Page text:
Meghan Markle tackles gender equality in impassioned essay
Meghan Markle has always been determined to speak up when she knows something is wrong, crediting her parents for giving her such a prominent social consciousness.
Prince Harry's girlfriend Meghan Markle is hoping to use her voice to encourage people to "focus less on glass slippers and more on pushing through glass ceilings".
The Suits actress, whose relationship with the British royal was revealed in October (16), penned an impassioned essay for Elle UK, revealing she is hoping to use her profile to promote gender equality in Hollywood and throughout the world.
Meghan explained in the essay that she knew when she was cast in hit U.S. legal comedy-drama series Suits that she had a responsibility to say "something of value."
"With fame comes opportunity, but it also includes responsibility – to advocate and share, to focus less on glass slippers and more on pushing through glass ceilings. And, if I'm lucky enough, to inspire," she added.
Meghan insisted she isn't trying to slam Hollywood, because she is well aware that the industry "gives people an escape, a catalyst to laugh and to balance the realities of life."
"Plus, my gig as a working actor is the hand that feeds me," she continued. "Without that, I could never be the hand that feeds another at this level. Were it not for my show and website, I would never have been asked to be a global ambassador for World Vision or an advocate for UN Women, both of which are honours I relish."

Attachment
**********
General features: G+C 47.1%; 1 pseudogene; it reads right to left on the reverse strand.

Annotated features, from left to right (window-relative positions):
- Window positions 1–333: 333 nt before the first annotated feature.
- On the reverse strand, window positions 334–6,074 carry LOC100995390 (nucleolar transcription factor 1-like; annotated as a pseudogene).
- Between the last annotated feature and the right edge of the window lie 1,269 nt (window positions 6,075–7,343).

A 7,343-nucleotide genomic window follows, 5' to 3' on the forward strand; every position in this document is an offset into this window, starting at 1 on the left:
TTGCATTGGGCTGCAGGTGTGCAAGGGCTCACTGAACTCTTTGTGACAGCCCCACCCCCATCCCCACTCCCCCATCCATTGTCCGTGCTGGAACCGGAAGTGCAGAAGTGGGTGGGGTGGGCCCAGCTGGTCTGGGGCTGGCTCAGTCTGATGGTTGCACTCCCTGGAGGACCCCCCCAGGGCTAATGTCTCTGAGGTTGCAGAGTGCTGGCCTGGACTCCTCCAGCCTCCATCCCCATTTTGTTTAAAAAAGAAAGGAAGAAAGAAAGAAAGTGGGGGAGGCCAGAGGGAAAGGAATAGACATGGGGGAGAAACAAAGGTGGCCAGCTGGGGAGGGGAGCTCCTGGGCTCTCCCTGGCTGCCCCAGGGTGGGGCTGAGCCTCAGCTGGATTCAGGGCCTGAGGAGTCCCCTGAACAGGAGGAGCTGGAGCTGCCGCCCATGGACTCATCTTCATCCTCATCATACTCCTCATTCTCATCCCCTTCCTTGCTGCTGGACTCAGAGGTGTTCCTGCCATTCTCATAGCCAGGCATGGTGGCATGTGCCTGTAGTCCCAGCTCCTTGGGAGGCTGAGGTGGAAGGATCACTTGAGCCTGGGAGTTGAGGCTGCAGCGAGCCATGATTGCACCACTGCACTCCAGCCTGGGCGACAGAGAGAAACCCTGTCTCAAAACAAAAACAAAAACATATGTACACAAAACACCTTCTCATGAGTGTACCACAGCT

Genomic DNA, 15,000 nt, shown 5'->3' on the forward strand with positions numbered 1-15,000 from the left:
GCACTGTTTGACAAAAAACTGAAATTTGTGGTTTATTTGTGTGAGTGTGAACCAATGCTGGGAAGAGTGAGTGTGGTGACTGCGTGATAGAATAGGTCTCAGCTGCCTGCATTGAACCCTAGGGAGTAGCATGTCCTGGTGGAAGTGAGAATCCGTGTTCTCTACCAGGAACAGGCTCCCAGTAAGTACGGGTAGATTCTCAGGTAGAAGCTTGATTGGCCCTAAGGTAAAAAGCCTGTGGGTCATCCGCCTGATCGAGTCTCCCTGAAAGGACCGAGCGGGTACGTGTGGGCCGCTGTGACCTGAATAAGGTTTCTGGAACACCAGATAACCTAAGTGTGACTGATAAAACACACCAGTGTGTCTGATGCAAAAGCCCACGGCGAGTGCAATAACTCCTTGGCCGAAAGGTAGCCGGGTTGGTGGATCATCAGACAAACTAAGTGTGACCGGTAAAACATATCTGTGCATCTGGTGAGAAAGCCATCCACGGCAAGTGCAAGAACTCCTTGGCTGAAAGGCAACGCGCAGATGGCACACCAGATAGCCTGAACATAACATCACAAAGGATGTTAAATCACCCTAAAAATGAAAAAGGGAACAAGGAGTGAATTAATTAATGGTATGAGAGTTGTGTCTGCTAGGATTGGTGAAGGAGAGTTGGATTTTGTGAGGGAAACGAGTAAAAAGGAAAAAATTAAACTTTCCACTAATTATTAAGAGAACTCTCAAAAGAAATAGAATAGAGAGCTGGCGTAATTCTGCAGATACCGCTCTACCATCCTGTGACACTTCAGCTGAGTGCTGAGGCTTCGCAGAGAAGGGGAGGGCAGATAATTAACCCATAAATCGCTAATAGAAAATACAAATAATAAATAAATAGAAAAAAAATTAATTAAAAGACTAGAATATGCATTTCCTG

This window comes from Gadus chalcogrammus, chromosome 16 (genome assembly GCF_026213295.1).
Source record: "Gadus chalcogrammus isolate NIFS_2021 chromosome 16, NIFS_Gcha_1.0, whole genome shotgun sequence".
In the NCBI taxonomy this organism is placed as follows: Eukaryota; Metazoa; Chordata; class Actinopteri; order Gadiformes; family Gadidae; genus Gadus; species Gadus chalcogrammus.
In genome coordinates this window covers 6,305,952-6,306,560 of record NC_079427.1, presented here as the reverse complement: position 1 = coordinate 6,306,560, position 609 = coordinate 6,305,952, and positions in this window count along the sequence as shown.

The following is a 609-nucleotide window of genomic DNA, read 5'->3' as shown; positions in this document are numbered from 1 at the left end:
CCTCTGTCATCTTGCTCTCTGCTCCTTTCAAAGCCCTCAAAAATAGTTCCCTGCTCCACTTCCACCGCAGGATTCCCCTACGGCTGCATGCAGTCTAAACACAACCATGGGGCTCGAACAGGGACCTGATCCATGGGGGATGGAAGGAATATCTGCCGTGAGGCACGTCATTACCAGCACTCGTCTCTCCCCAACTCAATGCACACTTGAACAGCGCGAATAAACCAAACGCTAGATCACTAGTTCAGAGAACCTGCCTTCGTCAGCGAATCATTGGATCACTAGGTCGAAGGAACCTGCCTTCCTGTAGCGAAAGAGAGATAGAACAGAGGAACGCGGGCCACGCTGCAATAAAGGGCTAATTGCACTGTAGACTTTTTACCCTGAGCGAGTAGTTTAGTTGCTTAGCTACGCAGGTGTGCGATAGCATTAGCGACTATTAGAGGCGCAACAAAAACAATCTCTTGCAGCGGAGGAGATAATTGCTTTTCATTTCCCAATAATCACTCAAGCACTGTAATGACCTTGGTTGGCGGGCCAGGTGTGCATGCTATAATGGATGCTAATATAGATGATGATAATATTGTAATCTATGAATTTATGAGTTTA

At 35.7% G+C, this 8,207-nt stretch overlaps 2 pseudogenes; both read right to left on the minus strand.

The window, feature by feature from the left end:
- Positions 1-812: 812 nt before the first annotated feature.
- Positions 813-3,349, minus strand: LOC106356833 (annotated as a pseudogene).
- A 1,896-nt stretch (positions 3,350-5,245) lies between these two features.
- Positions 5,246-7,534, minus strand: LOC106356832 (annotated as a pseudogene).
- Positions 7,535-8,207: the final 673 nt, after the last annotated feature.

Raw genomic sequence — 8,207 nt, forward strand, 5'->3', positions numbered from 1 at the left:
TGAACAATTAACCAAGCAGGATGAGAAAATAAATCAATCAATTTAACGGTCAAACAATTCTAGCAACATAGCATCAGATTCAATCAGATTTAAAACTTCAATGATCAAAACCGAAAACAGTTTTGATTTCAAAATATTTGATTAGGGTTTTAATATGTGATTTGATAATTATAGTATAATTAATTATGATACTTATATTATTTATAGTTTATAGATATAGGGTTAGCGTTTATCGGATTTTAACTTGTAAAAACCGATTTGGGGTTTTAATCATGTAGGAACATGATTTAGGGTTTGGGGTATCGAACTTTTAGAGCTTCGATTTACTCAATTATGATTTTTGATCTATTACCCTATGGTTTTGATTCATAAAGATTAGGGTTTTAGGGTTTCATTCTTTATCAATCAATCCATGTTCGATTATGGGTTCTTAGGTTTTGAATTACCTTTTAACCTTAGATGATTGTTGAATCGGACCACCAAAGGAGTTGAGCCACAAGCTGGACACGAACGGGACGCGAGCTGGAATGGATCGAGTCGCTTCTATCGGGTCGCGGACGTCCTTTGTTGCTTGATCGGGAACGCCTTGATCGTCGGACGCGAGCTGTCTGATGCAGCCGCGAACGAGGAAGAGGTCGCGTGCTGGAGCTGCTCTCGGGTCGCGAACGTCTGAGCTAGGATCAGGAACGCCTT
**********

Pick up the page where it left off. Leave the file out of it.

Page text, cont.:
Meghan also used the essay to open up about her own upbringing. Recalling the way she was raised by her parents, Meghan revealed her family inspired her to become a humanitarian and "global citizen".
"I was born and raised in Los Angeles. My mother was a free-spirited clinical therapist and I had the most hard-working father, a television lighting director by trade. My mum raised me to be a global citizen, with eyes open to sometimes harsh realities," she said. "We spent time travelling to remote places, taking trips to Oaxaca in southern Mexico where I saw children peddling Chiclets candy for a few extra pesos to bring home.
"My parents came from little so they made a choice to give a lot: buying turkeys for homeless shelters at Thanksgiving, delivering meals to people in hospices, giving spare change to those asking for it. It's what I grew up seeing, so it's what I grew up being: a young adult with a social consciousness to do what I could and speak up when I knew something was wrong."
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